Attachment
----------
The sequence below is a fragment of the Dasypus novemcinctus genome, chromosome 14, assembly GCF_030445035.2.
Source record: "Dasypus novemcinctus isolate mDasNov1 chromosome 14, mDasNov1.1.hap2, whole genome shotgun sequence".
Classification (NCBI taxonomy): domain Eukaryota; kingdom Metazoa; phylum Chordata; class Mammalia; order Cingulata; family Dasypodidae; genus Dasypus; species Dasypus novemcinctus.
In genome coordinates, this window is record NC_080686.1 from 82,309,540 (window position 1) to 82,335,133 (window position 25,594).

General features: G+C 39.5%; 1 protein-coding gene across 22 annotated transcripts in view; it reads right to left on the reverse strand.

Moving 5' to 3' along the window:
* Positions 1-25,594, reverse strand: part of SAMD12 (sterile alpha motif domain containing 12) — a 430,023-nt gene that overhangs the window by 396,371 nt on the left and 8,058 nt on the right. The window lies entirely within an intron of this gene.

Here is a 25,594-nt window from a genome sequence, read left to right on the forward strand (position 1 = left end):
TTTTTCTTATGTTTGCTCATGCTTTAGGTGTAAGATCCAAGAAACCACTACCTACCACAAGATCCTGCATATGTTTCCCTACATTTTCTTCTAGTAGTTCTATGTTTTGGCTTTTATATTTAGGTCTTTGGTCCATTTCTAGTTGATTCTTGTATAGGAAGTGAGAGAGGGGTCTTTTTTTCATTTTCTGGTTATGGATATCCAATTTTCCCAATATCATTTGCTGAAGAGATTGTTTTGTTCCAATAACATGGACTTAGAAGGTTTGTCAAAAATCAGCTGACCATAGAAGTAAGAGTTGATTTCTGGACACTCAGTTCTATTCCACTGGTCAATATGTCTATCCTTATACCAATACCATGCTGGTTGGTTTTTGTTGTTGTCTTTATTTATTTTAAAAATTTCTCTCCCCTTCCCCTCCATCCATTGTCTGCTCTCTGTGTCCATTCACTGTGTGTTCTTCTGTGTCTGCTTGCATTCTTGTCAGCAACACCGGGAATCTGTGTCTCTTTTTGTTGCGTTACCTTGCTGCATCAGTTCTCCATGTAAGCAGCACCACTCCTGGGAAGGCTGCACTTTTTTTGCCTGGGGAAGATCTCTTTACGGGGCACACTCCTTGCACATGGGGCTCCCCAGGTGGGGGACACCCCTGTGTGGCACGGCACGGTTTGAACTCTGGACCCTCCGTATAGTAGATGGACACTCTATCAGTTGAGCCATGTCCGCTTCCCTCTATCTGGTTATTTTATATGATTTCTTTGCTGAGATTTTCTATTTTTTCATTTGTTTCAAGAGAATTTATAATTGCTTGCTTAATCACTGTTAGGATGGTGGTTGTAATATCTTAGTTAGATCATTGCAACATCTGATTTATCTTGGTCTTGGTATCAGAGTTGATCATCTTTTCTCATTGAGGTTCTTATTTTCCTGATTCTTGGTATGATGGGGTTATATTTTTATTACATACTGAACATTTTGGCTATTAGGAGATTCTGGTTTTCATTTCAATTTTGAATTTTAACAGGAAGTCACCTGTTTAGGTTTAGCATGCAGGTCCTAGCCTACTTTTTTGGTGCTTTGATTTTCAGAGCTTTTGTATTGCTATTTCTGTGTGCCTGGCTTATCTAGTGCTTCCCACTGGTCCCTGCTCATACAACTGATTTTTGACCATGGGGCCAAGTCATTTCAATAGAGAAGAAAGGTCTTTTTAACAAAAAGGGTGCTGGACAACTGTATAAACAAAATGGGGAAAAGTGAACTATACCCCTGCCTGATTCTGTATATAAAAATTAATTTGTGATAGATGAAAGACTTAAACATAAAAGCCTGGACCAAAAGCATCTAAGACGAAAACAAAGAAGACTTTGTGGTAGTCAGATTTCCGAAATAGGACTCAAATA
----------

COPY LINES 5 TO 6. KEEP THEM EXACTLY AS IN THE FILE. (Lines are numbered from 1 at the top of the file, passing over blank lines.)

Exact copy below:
General features: G+C 39.5%; 1 protein-coding gene across 22 annotated transcripts in view; it reads right to left on the reverse strand.

Moving 5' to 3' along the window: